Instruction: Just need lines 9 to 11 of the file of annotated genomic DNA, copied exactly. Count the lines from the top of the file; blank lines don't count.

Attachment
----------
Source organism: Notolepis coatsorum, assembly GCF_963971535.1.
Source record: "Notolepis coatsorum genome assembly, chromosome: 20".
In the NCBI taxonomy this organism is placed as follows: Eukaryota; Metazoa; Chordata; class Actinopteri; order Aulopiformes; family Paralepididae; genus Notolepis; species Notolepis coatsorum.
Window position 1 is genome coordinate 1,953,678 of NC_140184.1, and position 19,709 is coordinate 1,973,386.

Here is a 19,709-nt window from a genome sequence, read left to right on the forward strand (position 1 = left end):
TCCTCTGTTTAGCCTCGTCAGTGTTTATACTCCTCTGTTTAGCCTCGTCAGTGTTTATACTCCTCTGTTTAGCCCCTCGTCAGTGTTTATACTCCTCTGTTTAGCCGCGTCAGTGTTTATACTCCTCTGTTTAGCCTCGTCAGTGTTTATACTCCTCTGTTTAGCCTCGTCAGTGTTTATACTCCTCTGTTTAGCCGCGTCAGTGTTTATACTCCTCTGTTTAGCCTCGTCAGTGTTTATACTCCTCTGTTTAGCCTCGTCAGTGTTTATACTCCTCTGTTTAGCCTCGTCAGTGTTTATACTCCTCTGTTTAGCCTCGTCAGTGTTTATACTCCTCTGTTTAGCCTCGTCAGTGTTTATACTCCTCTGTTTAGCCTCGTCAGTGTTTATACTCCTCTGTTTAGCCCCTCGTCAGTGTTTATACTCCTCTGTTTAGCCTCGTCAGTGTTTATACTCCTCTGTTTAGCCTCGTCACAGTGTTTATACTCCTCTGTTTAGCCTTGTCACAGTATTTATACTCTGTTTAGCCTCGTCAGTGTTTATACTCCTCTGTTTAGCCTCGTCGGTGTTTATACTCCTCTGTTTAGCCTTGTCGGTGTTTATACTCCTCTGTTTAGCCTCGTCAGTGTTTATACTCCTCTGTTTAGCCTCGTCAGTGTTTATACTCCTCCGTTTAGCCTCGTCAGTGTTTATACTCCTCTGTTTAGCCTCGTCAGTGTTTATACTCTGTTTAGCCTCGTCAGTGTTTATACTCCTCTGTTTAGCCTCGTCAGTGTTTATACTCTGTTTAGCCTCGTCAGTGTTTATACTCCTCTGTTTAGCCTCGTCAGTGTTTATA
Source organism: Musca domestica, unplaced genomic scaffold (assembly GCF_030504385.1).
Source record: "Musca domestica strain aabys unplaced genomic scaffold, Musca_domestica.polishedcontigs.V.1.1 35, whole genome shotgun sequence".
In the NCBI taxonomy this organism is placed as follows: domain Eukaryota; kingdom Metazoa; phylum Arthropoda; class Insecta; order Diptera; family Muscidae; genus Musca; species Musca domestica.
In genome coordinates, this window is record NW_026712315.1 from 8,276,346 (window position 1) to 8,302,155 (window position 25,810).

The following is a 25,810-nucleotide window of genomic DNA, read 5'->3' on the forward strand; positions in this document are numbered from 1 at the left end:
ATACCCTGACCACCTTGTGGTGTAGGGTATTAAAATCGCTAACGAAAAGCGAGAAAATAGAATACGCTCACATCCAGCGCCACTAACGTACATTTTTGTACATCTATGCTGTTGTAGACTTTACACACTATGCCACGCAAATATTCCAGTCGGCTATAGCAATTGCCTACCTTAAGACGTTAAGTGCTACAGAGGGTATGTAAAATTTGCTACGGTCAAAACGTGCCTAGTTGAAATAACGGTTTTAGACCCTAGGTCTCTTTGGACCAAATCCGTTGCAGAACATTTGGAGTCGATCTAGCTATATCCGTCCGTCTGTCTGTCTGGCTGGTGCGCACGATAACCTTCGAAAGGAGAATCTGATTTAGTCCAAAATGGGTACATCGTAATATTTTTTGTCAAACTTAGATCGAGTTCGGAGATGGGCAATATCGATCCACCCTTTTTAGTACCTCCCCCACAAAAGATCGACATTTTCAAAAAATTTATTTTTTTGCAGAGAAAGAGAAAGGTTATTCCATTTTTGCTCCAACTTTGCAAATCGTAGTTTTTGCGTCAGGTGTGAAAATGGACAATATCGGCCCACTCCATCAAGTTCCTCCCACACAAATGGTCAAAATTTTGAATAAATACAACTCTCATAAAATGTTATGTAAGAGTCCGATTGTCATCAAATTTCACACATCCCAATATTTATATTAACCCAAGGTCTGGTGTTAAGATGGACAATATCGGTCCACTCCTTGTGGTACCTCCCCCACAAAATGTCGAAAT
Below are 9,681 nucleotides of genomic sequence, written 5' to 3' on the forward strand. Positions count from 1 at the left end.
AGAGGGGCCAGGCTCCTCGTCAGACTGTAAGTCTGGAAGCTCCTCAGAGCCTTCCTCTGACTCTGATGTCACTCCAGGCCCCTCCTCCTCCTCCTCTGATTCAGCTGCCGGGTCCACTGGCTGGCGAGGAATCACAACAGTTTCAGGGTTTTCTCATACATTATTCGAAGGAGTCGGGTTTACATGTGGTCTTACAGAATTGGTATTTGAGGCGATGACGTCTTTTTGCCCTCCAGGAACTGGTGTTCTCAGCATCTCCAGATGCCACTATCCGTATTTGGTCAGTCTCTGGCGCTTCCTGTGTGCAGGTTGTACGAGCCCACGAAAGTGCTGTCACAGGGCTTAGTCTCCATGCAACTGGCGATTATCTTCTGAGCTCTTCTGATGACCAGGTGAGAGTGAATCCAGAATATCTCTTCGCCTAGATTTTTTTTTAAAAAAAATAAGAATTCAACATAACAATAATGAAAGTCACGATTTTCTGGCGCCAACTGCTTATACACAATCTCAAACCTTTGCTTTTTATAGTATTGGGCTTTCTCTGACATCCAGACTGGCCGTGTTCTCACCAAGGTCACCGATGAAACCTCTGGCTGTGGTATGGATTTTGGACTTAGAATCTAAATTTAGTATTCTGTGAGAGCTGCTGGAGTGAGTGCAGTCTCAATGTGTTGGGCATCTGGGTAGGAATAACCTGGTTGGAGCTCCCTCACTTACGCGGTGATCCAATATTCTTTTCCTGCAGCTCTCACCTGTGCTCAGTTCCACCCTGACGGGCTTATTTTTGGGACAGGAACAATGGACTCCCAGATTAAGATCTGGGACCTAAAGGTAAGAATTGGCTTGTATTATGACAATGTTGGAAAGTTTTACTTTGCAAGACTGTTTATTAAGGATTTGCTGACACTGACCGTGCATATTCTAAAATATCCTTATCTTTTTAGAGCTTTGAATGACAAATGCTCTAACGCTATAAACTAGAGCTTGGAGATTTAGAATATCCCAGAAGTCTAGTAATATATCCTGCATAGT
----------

In the NCBI taxonomy this organism is placed as follows: domain Eukaryota; kingdom Metazoa; phylum Arthropoda; class Insecta; order Diptera; family Muscidae; genus Musca; species Musca domestica.
In genome coordinates, this window is record NW_026712315.1 from 8,276,346 (window position 1) to 8,302,155 (window position 25,810).

The following is a 25,810-nucleotide window of genomic DNA, read 5'->3' on the forward strand; positions in this document are numbered from 1 at the left end: